Accountants use profitability ratios to measure a company’s earnings versus business expenses. Common profitability ratios include the following: 

  • Return on assets = net income ÷ average total assets. The return-on-assets ratio indicates how much profit companies make compared to their assets.
  • Return on equity = net income ÷ average stockholder equity. This ratio shows your business’s profitability from your stockholders’ investments.
  • Profit margin = net income sales. The profit margin is an easy way to determine how much of your income is from sales.
  • Earnings per share = net income ÷ number of common shares outstanding. The earnings-per-share ratio is similar to the return-on-equity ratio. However, this ratio indicates your profitability from the outstanding shares at the end of a given period.

Leverage ratios

A leverage ratio helps you see how much of your company’s capital comes from debt and how likely it is to meet its financial obligations. Leverage ratios are similar to liquidity ratios. However, leverage ratios consider your totals, while liquidity ratios focus on current assets and liabilities. 

  • Debt-to-equity ratio = total debt ÷ total equity. This ratio measures your company’s leverage by comparing your liabilities — or debts — to your value as represented by your stockholders’ equity.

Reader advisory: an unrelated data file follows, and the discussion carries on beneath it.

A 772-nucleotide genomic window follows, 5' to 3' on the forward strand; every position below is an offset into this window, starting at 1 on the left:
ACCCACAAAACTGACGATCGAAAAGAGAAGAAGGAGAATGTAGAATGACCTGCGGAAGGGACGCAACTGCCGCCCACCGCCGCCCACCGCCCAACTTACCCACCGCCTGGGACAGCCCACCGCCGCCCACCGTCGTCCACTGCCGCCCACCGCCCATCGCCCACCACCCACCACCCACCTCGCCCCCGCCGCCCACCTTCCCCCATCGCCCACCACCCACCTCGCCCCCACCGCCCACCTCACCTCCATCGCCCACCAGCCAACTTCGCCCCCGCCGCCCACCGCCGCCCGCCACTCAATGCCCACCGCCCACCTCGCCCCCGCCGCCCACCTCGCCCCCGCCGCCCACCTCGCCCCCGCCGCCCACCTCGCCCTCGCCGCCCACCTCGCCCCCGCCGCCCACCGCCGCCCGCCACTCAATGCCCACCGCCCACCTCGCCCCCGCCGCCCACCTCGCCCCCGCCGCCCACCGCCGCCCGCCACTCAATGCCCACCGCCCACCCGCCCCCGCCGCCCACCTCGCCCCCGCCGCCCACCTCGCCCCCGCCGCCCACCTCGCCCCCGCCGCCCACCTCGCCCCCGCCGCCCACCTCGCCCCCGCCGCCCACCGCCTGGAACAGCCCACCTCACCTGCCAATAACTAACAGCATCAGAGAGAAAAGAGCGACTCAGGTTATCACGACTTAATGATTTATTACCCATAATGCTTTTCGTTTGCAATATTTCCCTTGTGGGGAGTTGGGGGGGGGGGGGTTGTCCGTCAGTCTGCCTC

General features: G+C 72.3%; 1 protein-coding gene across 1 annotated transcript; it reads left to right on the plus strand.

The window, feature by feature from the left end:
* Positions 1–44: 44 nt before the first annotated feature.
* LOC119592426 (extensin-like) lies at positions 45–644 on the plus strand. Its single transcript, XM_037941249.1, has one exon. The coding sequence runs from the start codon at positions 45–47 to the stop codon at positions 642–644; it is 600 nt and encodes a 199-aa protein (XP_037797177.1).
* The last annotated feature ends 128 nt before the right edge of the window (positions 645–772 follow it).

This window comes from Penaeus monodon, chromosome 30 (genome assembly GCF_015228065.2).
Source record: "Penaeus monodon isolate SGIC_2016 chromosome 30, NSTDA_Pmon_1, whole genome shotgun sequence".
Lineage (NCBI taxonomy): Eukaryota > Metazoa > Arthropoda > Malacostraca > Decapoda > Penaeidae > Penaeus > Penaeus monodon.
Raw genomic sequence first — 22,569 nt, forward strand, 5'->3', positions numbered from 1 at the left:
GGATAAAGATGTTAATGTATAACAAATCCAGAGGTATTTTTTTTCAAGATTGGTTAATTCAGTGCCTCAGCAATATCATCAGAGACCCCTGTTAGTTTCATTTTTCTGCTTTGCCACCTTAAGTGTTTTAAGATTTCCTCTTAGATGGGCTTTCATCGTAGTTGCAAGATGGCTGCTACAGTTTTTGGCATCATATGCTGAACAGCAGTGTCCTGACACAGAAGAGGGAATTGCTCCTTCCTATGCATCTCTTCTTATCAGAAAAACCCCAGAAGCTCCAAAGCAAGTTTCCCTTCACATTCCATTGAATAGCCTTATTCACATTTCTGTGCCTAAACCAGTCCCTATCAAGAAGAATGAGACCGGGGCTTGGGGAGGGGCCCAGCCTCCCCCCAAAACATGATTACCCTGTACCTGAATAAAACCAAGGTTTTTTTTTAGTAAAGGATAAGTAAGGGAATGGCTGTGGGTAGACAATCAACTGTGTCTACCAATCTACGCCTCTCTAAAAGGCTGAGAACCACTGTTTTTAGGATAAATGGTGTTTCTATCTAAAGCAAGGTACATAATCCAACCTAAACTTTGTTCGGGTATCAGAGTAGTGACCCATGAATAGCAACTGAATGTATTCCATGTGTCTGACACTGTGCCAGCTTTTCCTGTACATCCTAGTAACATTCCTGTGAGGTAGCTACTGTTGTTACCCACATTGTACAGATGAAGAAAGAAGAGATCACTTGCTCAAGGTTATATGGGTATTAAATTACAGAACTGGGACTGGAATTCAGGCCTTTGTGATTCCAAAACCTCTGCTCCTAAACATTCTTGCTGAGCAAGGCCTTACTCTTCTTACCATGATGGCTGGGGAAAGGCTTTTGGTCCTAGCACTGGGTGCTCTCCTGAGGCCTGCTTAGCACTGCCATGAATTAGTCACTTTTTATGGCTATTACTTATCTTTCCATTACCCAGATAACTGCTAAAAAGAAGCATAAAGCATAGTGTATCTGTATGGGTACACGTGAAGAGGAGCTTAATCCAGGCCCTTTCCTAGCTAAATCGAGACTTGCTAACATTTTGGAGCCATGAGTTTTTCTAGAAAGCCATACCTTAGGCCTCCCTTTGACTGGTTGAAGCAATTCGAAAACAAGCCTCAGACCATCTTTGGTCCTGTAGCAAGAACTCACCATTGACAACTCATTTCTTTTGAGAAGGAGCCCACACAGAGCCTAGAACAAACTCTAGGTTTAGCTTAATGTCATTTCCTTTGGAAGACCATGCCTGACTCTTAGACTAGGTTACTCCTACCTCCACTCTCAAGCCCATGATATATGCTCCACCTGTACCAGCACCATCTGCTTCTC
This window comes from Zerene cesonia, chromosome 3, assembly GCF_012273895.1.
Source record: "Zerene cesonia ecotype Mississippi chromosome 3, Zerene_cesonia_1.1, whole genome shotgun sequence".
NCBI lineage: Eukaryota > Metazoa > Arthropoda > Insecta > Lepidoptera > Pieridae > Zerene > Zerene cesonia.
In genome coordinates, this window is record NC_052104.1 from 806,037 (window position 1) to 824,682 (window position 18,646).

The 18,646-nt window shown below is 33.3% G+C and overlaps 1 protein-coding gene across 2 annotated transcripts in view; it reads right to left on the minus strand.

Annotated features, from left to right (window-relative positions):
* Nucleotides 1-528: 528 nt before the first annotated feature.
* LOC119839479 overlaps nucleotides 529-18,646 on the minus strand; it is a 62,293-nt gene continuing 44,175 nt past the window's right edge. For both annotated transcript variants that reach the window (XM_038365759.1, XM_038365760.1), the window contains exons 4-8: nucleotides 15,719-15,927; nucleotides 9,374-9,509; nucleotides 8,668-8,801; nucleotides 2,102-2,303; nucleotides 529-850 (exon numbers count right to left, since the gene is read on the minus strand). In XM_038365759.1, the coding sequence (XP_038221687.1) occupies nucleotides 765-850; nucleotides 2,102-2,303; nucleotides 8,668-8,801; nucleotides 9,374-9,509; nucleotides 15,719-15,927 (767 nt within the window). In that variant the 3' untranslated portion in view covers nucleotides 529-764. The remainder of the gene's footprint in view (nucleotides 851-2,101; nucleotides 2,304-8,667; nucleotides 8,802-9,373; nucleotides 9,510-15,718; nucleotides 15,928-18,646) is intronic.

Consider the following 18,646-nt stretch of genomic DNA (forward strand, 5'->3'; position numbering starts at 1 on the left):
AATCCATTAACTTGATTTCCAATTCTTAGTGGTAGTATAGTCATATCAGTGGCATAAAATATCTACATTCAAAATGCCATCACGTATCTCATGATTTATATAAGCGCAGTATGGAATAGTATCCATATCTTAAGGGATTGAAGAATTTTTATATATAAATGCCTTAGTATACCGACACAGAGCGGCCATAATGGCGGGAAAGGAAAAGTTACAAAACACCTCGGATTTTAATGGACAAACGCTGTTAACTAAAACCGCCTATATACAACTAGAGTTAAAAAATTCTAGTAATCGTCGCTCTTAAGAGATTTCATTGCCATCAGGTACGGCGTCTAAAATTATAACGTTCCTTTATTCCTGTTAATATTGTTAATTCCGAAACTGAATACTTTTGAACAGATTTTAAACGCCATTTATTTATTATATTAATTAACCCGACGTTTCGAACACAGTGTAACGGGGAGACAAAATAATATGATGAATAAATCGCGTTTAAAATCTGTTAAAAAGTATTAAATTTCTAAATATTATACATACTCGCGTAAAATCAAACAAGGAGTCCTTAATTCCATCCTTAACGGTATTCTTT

• Total debt ratio = (total assets – total equity) ÷ total assets. Your total debt ratio is a quick way to see how much of your assets are available because of debt.
  • Long-term debt ratio = long-term debt ÷ (long-term debt + total equity). Similar to the total debt ratio, this formula shows you your assets available because of debt for longer than one year.

Turnover ratios

Turnover ratios measure your company’s income against its assets. There are many different types of turnover ratios, including the following: 

  • Inventory turnover ratio = costs of goods sold ÷ average inventories. The inventory turnover rate shows how much inventory you’ve sold in a year or other specified period.
  • Assets turnover ratio = sales ÷ average total assets. This ratio is an indicator of how effectively your company is using assets to produce revenue.
  • Accounts receivable turnover ratio = sales ÷ average accounts receivable. You can use this ratio to evaluate how quickly your company can collect funds from its customers.
  • Accounts payable turnover ratio = total supplier purchases ÷ ((beginning accounts payable + ending accounts payable) ÷ 2). The accounts payable turnover ratio measures the speed at which a company pays its suppliers.

Market value ratios

Market value ratios deal entirely with stocks and shares. Many investors use these ratios to determine if your stocks are overpriced or underpriced. Common market value ratios include the following:

  • Price-to-earnings ratio = price per share ÷ earnings per share. Investors use the price-to-earnings ratio to see how much they’re paying for each dollar earned per stock.
  • Market-to-book ratio = market value per share ÷ book value per share. This ratio compares your company’s historic accounting value to the value set by the stock market.
Did You Know?Did you know